Reimagining higher education in the United States

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As education leaders consider their options in the age of the COVID-19 crisis, they must rethink the conventional wisdom.

Higher education in the United States is at an inflection point. The core mission of the university—instruction, research, and service—has not changed. Nor has the need for advanced education to prepare individuals for a fulfilling life and to drive the knowledge economy. For individuals, the economic benefit of earning a college degree remains clear. College graduates are on average wealthier, healthier, and happier over a lifetime.1

Even before the COVID-19 crisis, however, the higher-education sector faced significant challenges. Consider student completion: only 60 percent of all those who started college actually earned a degree within six years in 2017 (the latest year for which data is available). The figures are even worse for Black (39.9 percent) and Hispanic (54.4 percent) students. Other troubling disparities persist. In student enrollment, for example, 69 percent of white high-school graduates enroll in college, compared with 59 percent of Black high-schoolers and 61 percent of Hispanics. Furthermore, the level of student debt is rising, while repayment rates plummet, creating a potentially unsustainable burden for many students.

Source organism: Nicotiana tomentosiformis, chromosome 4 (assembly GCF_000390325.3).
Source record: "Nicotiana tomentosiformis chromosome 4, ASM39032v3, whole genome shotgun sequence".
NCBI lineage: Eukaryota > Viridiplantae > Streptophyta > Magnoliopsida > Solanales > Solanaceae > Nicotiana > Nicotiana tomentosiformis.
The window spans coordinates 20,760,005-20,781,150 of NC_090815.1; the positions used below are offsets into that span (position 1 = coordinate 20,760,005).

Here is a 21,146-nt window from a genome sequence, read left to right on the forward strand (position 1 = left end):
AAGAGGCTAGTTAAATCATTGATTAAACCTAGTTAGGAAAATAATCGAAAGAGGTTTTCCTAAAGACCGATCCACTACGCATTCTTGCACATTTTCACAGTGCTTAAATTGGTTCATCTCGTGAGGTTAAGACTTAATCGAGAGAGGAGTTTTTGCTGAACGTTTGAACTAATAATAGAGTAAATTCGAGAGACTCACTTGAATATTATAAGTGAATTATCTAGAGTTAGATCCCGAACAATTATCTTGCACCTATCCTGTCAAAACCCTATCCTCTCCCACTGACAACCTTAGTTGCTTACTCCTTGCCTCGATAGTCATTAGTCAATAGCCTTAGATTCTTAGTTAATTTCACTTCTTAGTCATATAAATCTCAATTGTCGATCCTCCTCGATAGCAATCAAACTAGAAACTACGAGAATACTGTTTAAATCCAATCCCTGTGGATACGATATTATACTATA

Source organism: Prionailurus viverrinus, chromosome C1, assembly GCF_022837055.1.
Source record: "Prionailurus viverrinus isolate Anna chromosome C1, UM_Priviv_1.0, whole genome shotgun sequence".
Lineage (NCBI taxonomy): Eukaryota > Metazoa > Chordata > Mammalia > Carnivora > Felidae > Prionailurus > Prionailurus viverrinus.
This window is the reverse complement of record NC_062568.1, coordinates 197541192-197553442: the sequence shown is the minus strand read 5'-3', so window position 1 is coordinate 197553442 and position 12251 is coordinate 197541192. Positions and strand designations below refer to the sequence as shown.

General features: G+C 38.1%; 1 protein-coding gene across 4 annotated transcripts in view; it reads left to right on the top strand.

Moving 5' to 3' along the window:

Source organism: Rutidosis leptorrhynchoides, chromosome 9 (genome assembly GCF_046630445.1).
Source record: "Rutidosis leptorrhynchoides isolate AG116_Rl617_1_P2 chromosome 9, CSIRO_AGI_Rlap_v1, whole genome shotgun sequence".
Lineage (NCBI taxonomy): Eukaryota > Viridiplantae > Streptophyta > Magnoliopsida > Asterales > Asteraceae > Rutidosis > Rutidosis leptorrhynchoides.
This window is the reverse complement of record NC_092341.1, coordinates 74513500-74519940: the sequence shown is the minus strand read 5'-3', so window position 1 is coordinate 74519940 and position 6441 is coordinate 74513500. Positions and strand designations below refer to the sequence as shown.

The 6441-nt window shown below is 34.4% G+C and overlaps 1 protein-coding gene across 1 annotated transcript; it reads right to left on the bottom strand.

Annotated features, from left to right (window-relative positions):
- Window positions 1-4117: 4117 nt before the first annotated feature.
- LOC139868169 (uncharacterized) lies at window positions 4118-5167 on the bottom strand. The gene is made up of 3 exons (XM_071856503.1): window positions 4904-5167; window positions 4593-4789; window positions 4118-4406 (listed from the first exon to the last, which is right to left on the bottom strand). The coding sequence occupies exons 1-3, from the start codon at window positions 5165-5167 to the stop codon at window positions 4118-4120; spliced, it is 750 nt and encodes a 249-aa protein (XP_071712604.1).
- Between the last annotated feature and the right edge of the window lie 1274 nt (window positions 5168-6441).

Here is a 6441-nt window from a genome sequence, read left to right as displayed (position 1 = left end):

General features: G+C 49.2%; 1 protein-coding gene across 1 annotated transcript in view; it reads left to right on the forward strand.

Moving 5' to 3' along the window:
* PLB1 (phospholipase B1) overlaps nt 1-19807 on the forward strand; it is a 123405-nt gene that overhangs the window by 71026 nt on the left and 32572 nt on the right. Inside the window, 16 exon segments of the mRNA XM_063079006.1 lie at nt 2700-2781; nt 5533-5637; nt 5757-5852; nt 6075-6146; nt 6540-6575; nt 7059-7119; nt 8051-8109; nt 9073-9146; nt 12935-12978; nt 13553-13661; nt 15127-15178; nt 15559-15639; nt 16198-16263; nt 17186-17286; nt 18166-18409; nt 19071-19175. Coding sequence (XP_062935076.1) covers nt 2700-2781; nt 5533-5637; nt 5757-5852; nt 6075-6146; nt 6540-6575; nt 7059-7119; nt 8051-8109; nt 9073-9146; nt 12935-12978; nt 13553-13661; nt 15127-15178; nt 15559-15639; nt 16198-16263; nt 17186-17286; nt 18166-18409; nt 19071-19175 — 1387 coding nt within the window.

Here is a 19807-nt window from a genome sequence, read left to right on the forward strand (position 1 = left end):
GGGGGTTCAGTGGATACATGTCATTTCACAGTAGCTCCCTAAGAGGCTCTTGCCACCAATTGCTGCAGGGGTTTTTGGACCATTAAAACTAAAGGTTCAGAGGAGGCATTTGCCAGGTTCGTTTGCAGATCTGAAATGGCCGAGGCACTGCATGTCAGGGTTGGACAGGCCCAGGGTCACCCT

The pandemic is intensifying these challenges and creating new ones. Students and their families are struggling with the impact of campus shutdowns and questioning whether it is worth it to pay for an on-campus experience when much of the instruction is being done remotely. Under these circumstances, the risk of outcome inequities—from completion to employment to lifetime earnings—could worsen. For example, evidence suggests that lower-income students are 55 percent more likely than their higher-income peers to delay graduation2 due to the COVID-19 crisis. Underpinning all of these challenges is a business model at its breaking point, as institutions face falling revenues and rising health-and-safety costs.

In short, the coronavirus has confirmed the case for fast and fundamental change. It has also demonstrated that change is possible. When the pandemic hit, many US colleges and universities moved quickly to remote learning and other delivery models, launched affordability initiatives, and found creative ways to support their students. Now is the time to build on these lessons to reimagine the next five to ten years and beyond.

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